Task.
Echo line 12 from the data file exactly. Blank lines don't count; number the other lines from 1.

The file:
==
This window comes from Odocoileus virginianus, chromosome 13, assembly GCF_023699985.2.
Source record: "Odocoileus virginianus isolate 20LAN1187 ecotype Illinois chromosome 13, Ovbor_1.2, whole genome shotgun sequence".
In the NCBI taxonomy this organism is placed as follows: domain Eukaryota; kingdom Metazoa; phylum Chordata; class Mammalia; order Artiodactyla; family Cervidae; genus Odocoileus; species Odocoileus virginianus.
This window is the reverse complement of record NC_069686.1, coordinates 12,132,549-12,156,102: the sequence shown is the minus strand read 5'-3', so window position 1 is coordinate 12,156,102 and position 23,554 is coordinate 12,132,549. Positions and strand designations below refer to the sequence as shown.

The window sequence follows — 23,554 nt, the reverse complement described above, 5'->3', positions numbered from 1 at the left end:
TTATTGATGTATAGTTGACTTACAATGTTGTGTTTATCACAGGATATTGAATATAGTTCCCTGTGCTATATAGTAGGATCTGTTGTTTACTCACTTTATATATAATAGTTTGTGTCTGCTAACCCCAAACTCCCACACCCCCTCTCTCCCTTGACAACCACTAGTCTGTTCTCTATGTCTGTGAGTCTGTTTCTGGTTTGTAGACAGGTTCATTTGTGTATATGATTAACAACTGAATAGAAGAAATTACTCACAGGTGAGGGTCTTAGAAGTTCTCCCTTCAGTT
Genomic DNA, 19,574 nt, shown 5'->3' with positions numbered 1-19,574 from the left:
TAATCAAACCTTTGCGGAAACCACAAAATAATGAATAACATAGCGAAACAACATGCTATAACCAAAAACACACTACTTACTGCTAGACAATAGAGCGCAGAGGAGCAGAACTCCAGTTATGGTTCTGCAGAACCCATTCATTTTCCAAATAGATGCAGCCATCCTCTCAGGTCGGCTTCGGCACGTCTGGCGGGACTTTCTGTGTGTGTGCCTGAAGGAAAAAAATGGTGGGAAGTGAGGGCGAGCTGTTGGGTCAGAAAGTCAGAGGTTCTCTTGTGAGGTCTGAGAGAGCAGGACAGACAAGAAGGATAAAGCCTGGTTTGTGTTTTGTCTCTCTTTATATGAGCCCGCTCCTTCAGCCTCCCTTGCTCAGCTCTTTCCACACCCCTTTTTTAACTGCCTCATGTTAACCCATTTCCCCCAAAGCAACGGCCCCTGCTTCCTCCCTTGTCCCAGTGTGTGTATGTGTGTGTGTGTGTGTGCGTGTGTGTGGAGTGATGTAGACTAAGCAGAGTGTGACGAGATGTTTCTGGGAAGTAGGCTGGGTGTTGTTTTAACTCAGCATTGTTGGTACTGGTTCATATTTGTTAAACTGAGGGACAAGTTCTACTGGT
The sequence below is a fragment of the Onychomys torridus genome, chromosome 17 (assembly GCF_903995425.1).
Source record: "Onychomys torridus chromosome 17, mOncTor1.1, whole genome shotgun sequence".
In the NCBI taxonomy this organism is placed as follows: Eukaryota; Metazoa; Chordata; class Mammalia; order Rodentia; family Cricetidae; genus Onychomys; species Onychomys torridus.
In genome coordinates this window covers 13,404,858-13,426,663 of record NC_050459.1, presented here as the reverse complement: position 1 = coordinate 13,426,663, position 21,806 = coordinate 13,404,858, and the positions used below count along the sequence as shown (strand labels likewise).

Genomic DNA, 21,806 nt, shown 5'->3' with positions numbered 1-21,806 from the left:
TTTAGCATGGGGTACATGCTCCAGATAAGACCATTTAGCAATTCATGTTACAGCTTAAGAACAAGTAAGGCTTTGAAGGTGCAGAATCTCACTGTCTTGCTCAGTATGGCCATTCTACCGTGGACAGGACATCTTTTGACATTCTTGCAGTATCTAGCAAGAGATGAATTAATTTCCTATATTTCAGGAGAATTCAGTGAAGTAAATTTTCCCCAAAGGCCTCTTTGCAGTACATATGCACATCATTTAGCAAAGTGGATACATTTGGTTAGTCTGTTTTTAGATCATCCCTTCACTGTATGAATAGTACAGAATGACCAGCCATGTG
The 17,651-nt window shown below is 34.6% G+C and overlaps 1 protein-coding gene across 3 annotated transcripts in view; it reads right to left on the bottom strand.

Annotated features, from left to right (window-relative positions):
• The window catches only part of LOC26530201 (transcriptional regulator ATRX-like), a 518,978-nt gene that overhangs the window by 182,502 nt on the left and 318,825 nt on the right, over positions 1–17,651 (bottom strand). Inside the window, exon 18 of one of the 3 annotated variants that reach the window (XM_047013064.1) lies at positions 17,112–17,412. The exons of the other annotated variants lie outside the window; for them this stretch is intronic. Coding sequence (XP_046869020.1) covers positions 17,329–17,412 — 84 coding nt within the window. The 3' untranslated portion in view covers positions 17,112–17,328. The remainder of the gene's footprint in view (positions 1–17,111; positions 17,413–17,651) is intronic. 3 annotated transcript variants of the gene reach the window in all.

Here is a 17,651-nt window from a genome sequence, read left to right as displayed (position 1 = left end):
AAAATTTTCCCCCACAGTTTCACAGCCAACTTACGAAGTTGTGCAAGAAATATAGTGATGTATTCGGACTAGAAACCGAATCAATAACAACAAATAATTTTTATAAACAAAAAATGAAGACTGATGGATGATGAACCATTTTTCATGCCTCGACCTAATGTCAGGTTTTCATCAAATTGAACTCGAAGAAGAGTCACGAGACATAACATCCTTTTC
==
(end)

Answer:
In genome coordinates this window covers 13,404,858-13,426,663 of record NC_050459.1, presented here as the reverse complement: position 1 = coordinate 13,426,663, position 21,806 = coordinate 13,404,858, and the positions used below count along the sequence as shown (strand labels likewise).